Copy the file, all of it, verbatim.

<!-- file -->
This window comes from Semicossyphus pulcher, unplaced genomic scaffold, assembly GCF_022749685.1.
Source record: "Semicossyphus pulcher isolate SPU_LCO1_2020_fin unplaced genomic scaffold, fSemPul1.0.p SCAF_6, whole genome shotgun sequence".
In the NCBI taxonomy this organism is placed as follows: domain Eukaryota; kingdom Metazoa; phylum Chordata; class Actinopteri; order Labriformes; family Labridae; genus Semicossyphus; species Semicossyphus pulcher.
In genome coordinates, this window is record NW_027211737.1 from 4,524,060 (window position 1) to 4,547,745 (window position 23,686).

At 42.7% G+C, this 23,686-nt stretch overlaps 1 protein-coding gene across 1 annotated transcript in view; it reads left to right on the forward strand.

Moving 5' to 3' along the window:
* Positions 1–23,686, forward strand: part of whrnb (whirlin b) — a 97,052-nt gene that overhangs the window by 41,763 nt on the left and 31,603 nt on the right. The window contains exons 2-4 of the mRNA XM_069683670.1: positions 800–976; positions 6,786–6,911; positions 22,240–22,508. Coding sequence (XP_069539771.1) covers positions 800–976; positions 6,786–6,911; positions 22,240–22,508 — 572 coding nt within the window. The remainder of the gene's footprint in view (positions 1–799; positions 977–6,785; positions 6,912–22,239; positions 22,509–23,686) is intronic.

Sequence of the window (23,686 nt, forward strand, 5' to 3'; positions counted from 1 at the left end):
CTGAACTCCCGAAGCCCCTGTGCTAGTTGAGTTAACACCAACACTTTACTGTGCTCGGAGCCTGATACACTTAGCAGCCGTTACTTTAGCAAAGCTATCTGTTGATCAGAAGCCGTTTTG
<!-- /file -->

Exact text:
This window comes from Semicossyphus pulcher, unplaced genomic scaffold, assembly GCF_022749685.1.
Source record: "Semicossyphus pulcher isolate SPU_LCO1_2020_fin unplaced genomic scaffold, fSemPul1.0.p SCAF_6, whole genome shotgun sequence".
In the NCBI taxonomy this organism is placed as follows: domain Eukaryota; kingdom Metazoa; phylum Chordata; class Actinopteri; order Labriformes; family Labridae; genus Semicossyphus; species Semicossyphus pulcher.
In genome coordinates, this window is record NW_027211737.1 from 4,524,060 (window position 1) to 4,547,745 (window position 23,686).

At 42.7% G+C, this 23,686-nt stretch overlaps 1 protein-coding gene across 1 annotated transcript in view; it reads left to right on the forward strand.

Moving 5' to 3' along the window:
* Positions 1–23,686, forward strand: part of whrnb (whirlin b) — a 97,052-nt gene that overhangs the window by 41,763 nt on the left and 31,603 nt on the right. The window contains exons 2-4 of the mRNA XM_069683670.1: positions 800–976; positions 6,786–6,911; positions 22,240–22,508. Coding sequence (XP_069539771.1) covers positions 800–976; positions 6,786–6,911; positions 22,240–22,508 — 572 coding nt within the window. The remainder of the gene's footprint in view (positions 1–799; positions 977–6,785; positions 6,912–22,239; positions 22,509–23,686) is intronic.

Sequence of the window (23,686 nt, forward strand, 5' to 3'; positions counted from 1 at the left end):
CTGAACTCCCGAAGCCCCTGTGCTAGTTGAGTTAACACCAACACTTTACTGTGCTCGGAGCCTGATACACTTAGCAGCCGTTACTTTAGCAAAGCTATCTGTTGATCAGAAGCCGTTTTG